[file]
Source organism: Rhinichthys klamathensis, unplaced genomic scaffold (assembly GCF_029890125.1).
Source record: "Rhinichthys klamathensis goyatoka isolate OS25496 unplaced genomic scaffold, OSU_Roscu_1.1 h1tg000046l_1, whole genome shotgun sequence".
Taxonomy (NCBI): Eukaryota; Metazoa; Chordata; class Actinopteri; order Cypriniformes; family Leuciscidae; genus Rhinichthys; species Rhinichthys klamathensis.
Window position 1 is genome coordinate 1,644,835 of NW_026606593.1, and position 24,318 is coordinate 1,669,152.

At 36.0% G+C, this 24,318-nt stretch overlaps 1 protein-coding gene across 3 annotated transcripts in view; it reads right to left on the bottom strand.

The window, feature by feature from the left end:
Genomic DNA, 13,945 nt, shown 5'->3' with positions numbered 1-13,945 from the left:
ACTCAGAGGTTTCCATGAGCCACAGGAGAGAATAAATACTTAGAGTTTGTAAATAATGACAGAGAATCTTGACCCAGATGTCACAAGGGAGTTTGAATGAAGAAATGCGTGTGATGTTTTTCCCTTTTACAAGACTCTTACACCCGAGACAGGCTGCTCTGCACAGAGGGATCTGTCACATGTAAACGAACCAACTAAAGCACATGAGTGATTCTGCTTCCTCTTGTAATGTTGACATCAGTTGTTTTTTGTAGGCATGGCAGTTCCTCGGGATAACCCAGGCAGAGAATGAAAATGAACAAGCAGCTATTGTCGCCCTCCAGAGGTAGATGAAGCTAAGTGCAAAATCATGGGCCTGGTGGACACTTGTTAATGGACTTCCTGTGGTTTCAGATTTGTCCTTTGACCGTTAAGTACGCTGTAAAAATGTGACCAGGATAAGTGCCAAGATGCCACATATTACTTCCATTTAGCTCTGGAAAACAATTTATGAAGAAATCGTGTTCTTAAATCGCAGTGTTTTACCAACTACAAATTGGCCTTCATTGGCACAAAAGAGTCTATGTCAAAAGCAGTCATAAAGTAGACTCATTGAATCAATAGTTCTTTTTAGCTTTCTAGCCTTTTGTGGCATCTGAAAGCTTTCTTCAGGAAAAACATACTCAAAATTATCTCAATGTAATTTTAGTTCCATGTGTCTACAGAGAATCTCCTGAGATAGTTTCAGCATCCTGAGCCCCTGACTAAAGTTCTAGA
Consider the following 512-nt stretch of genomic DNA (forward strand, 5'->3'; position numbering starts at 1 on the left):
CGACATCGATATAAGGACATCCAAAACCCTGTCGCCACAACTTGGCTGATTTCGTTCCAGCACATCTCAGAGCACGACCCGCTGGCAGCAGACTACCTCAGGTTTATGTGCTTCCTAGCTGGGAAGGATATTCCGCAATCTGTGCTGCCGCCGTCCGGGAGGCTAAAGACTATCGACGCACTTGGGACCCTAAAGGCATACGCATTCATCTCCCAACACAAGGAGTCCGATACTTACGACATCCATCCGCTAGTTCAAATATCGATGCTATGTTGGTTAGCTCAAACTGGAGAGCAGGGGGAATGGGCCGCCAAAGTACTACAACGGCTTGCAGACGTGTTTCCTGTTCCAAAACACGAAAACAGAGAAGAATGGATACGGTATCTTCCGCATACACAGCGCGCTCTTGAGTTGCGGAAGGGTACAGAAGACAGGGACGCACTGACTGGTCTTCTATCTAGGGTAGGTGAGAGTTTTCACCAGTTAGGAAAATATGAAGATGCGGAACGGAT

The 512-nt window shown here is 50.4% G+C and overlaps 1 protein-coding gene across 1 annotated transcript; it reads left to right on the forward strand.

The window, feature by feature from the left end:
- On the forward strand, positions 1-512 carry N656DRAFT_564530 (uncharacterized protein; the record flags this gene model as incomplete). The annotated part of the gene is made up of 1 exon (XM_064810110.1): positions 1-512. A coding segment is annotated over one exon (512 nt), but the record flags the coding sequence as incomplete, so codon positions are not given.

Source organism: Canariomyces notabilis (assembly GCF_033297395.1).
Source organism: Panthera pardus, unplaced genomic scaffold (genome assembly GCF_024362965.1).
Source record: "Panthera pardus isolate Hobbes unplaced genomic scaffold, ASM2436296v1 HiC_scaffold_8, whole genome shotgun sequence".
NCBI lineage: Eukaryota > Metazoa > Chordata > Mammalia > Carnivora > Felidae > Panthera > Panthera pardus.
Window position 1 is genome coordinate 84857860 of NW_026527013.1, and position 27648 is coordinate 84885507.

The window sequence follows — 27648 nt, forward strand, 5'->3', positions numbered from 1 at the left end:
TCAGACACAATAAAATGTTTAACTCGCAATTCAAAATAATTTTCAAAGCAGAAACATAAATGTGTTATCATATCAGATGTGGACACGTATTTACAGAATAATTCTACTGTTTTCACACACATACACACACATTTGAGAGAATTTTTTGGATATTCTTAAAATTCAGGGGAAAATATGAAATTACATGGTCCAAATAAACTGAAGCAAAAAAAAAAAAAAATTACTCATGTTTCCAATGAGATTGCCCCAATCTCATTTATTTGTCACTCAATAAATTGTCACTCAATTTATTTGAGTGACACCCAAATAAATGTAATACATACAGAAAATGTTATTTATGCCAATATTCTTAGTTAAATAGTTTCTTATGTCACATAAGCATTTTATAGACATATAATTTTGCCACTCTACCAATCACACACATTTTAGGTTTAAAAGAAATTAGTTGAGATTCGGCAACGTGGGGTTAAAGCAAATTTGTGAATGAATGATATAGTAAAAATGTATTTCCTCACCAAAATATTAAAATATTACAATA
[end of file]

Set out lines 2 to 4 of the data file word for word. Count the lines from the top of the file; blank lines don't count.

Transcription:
Source record: "Rhinichthys klamathensis goyatoka isolate OS25496 unplaced genomic scaffold, OSU_Roscu_1.1 h1tg000046l_1, whole genome shotgun sequence".
Taxonomy (NCBI): Eukaryota; Metazoa; Chordata; class Actinopteri; order Cypriniformes; family Leuciscidae; genus Rhinichthys; species Rhinichthys klamathensis.
Window position 1 is genome coordinate 1,644,835 of NW_026606593.1, and position 24,318 is coordinate 1,669,152.